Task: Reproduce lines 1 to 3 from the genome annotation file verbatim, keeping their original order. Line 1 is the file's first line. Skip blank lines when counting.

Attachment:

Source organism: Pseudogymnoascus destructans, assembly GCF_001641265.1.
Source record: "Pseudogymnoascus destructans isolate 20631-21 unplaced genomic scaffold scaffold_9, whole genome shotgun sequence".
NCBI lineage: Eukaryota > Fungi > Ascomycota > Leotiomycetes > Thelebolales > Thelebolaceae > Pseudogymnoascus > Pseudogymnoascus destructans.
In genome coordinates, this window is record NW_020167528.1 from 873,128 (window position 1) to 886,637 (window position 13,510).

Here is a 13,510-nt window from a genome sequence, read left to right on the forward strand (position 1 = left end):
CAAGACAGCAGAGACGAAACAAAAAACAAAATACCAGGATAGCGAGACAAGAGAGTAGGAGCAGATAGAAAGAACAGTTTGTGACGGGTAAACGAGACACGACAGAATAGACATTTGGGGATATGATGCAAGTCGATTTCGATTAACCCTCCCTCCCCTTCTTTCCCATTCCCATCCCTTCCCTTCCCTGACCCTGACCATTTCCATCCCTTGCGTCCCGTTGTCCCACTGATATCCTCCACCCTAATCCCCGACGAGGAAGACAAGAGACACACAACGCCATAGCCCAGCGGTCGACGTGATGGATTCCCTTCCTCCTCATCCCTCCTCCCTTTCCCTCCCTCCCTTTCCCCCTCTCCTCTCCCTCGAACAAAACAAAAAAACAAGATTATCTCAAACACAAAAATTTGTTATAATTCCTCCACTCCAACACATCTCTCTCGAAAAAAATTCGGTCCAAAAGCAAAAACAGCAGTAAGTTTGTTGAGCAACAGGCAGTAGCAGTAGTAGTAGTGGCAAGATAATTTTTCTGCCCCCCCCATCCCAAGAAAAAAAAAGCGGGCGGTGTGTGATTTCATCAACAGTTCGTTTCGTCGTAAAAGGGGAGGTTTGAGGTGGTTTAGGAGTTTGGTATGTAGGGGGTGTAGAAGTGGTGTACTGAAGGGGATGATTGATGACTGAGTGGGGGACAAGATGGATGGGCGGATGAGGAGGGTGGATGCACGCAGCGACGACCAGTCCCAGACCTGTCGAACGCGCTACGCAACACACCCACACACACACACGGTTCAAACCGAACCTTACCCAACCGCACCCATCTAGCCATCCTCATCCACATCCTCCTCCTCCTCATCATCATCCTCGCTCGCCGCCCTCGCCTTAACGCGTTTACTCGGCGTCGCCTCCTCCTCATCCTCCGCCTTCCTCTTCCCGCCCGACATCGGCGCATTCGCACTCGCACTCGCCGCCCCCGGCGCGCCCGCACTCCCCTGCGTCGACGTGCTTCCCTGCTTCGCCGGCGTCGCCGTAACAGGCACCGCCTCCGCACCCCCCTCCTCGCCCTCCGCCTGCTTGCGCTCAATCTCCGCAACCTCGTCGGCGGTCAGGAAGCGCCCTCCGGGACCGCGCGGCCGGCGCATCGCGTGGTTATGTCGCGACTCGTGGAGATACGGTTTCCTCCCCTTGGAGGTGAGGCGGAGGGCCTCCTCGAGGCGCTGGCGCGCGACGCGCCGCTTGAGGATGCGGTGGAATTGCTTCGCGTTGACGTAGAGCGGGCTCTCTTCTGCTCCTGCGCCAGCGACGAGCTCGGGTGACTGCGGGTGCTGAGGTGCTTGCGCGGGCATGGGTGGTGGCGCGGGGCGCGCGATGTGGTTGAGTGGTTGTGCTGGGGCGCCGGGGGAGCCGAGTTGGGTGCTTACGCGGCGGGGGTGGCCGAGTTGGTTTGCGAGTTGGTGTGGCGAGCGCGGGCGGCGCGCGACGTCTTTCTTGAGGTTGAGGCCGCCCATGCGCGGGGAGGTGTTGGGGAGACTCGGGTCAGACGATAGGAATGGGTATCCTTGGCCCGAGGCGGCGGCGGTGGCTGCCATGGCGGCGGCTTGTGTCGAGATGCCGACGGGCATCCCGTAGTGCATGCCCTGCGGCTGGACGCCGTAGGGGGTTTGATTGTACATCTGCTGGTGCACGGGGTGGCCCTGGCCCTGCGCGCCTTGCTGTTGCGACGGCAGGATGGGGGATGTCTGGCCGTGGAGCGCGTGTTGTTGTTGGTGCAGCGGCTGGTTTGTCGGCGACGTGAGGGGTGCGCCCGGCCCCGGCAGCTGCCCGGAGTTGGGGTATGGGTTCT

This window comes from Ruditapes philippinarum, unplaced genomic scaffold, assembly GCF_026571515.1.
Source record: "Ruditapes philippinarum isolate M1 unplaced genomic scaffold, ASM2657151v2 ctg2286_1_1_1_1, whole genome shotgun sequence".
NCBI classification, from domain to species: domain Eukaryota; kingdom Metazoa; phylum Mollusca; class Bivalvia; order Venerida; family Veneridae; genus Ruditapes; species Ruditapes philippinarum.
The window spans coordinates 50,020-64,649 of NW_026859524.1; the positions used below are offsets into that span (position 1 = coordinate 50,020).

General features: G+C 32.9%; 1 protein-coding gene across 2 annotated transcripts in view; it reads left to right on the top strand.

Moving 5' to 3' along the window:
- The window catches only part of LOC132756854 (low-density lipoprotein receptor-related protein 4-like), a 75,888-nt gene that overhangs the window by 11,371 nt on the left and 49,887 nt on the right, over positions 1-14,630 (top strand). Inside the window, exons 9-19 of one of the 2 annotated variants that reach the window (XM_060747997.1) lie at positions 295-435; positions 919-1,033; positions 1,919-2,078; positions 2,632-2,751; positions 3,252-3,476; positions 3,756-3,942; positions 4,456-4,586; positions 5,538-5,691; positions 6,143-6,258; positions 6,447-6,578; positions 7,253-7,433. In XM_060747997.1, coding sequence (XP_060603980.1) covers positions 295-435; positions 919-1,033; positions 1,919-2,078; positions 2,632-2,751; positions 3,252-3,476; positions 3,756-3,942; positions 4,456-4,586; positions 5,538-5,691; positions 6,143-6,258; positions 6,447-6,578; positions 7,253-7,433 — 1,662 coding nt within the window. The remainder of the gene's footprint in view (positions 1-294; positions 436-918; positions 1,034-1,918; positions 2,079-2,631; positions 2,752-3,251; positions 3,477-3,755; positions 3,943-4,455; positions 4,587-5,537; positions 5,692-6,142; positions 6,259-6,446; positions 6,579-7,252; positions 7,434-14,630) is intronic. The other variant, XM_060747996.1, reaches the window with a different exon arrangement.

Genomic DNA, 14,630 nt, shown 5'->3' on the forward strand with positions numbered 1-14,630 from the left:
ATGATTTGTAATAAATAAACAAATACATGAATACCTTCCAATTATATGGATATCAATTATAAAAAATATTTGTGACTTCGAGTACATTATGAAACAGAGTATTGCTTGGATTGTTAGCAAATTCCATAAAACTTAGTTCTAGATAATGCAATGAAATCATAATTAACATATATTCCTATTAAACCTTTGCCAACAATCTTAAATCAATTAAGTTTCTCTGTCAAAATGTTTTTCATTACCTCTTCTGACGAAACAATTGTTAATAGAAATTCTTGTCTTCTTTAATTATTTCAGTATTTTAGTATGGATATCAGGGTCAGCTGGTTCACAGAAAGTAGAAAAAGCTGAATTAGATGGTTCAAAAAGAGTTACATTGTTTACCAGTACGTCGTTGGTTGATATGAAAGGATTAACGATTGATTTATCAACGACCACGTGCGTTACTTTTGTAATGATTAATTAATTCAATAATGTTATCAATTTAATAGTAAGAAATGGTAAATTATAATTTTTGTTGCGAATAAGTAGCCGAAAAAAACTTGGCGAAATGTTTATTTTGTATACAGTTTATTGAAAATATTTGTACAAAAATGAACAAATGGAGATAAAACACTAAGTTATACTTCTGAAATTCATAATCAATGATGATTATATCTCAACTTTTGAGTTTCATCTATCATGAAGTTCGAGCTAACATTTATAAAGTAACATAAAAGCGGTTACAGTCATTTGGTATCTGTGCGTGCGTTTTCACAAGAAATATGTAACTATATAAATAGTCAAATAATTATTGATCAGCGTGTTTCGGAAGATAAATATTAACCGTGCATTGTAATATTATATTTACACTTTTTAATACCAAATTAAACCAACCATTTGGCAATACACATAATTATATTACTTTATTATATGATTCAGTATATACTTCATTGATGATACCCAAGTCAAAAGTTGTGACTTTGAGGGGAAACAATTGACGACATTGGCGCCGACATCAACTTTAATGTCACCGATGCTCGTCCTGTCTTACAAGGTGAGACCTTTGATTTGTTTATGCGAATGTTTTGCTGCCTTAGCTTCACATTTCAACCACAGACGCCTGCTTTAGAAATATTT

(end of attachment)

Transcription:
Source organism: Pseudogymnoascus destructans, assembly GCF_001641265.1.
Source record: "Pseudogymnoascus destructans isolate 20631-21 unplaced genomic scaffold scaffold_9, whole genome shotgun sequence".
NCBI lineage: Eukaryota > Fungi > Ascomycota > Leotiomycetes > Thelebolales > Thelebolaceae > Pseudogymnoascus > Pseudogymnoascus destructans.